Lee Joon proposes to create STEAMers, a program where local college student volunteers will deliver science, technology, engineering, art, and math lessons and demonstrations to elementary-school children in CLASP in ways that are fun. The goal is to engage at-risk children in these subjects to decrease the difference in achievement by students of different social backgrounds. She hopes to enhance resilience in children at risk and support their education, enhancing their life options.
NICK NECOCHEA-FLORES - Pitzer College
Nick would like to create a hands-on interactive program that allows youth from Ontario and Pomona to work with tools to help build community structures so they can learn how to use their hands and minds to beautify their communities. His plan is to hold Saturday-morning workshops at the community garden, Huerta Del Valle, in Ontario and Cesar Chavez Park in Pomona. The goal is to teach skills, create community, build self-esteem, and provide guidance toward their educational goals.
TIFFANY ORTAMOND - Pitzer College
Tiffany will work with the Tia'amin First Nations tribe in British Columbia to create and implement a water-quality testing/education program, an ongoing data base for analysis, as well as film documentation of her time there. Her intent is to build a foundation to empower local tribe members and others to collect and log information that can be utilized in building legitimate cases addressing pollution, international development, and environmental injustice.
MARIA ROSE PETTIS - Pomona College
Maria Rose has been working with the University of Cape Coast in Ghana to research using crude plant extracts as botanical pesticides to kill the larvae of malaria-carrying mosquitoes, a new, cheaper and safer approach. She proposes to return to Ghana to assist researchers there in completing promising studies of the use of aqueous extracts of the leaves of the neem plant and conducting full field trials. She will also engage the local community in learning to produce and use these extracts.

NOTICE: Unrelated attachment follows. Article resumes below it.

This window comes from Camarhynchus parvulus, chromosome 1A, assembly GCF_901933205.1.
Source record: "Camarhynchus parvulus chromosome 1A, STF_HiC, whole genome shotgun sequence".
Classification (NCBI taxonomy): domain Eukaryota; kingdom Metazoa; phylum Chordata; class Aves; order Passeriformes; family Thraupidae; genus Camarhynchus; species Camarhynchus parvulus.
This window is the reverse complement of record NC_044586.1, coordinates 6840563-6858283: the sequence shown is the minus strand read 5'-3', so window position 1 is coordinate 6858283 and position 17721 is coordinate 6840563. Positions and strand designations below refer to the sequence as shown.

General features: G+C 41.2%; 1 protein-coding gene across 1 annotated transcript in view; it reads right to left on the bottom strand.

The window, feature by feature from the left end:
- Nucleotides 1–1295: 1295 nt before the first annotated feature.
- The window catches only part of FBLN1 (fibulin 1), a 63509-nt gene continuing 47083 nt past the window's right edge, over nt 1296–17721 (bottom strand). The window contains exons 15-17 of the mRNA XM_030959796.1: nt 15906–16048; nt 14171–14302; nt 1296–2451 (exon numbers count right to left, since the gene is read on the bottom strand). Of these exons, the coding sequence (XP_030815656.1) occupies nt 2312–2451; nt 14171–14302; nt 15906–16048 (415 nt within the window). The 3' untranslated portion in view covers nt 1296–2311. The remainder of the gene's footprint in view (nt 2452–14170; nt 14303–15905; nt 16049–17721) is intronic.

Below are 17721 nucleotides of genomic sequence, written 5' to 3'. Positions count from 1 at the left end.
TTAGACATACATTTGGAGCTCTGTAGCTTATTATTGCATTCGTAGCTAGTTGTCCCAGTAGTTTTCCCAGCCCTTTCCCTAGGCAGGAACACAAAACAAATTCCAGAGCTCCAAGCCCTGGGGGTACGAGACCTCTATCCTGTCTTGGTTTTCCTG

NICOLE SOUTHARD - Claremont McKenna College
The village of Gairi Bisouna Deupur in Nepal has always suffered from excessive levels of unemployment and poverty, and after the most recent earthquake in Kathmandu, the citizens of this isolated rural area have faced extreme hardships. Nicole proposes helping a group of families develop a candle-making business. This project would help provide a livelihood and also support efforts for women's empowerment. She would partner with Be the Change: Business Leaders on the Front Line.
MERIL TOMY - Scripps College
Meril has worked with Lestonnac Free Clinic, a provider of primary medical and dental health programs for underserved people in Southern California, as it has expanded its services to offer access to mental health professionals and resources. She would like to continue working with the Clinic, helping to organize expansion of the mental-health program to more clinic locations, doing outreach, and creating a written resource guide for uninsured and low-income individuals in Orange County.